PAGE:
About 20% of patients with pernicious anaemia have coexisting iron deficiency - blood film may reveal normocytic anaemia, or even microcytic anaemia in extreme circumstances, masking the diagnosis of B12 deficiency (1).
A combined iron deficiency and B12 deficiency scenario may occur because of the combination of pernicious anaemia plus atrophic gastritis
- in pernicious anaemia intrinsic factor antibodies lead a reduction in intrinsic factor and hence reduced absorption of vitamin B12
- in atrophic gastritis antibodies to gastric parietal cells result in parietal cell damage; and hence reduced levels of intrinsic factor. There is also a consequent achlorhydria that reduces the absorption of iron; and decreases the release of dietary bound vitamin B12 - hence contributing to both deficiencies in iron and B12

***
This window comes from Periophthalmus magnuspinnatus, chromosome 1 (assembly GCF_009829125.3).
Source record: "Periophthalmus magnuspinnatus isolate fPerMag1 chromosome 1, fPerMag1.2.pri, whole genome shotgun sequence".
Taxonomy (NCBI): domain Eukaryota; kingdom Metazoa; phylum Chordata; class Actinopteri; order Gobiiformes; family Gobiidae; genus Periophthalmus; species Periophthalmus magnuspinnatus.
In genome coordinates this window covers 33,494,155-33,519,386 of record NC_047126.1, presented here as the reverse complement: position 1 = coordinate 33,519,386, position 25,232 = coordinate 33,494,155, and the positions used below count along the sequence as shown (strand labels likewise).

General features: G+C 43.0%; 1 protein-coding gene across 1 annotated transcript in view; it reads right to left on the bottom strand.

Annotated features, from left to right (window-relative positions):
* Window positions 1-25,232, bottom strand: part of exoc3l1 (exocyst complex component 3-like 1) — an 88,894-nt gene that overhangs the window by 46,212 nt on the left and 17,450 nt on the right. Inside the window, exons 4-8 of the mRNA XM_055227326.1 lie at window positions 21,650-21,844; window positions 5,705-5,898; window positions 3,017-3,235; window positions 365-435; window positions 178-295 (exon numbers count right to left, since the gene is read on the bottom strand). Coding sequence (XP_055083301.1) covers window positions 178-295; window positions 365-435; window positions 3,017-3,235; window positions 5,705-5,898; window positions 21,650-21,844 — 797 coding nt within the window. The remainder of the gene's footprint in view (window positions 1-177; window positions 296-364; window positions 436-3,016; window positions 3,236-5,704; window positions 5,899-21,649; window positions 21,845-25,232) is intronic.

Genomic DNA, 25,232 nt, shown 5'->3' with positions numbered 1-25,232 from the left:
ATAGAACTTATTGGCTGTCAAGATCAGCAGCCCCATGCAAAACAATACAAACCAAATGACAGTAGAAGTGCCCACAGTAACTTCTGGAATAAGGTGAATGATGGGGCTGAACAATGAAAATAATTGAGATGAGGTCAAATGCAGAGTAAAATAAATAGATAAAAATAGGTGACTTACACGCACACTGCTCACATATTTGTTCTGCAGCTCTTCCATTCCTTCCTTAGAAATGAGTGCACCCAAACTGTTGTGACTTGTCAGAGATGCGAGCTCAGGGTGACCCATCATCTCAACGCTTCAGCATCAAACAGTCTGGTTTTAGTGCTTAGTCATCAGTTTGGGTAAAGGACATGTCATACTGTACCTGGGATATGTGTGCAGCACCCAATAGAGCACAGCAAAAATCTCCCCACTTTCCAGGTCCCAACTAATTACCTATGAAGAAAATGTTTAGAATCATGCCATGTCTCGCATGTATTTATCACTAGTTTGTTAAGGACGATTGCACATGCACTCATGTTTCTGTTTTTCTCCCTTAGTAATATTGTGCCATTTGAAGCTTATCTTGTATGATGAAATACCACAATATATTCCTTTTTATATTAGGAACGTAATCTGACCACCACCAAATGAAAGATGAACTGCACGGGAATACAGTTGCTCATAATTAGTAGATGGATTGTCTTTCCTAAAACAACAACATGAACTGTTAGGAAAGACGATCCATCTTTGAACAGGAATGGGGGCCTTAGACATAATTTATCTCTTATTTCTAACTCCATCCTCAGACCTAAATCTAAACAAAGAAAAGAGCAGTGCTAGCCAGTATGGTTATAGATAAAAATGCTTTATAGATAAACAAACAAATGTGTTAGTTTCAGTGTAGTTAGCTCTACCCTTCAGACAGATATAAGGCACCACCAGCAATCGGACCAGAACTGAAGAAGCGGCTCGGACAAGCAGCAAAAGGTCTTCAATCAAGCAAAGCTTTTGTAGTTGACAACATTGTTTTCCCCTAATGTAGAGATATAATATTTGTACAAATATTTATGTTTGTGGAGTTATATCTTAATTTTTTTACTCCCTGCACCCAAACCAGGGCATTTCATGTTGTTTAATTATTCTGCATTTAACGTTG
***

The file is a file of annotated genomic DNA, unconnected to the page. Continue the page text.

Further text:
Anti-Intrinsic Factor antibodies
Anti-gastric parietal cell antibodies:
> lead to a reduction in intrinsic factor
> causing a reduction in vitamin B12 absorption
> causing vitamin B12 deficiency
parietal cell damage (autoimmune gastritis, atrophic gastritis) results in:
- reduced intrinsic factor levels (and therefore contributes to vitamin B12 deficiency)
- reduced iron absorption > iron defiency
- decreased release of vitamin B12 bound in the diet > contributes to vitamin B12 deficiency
- Mohamed M et al. Pernicious anaemia. BMJ 2020;369:m1319.
- NHS Wiltshire CCG. Investigation and treatment of Vitamin B12 (cobalamin) deficiency in primary care
- Royal United Hospital Bath NHS Trust. Guidelines for the Investigation & Management of vitamin B12 deficiency (accessed 25/4/2020).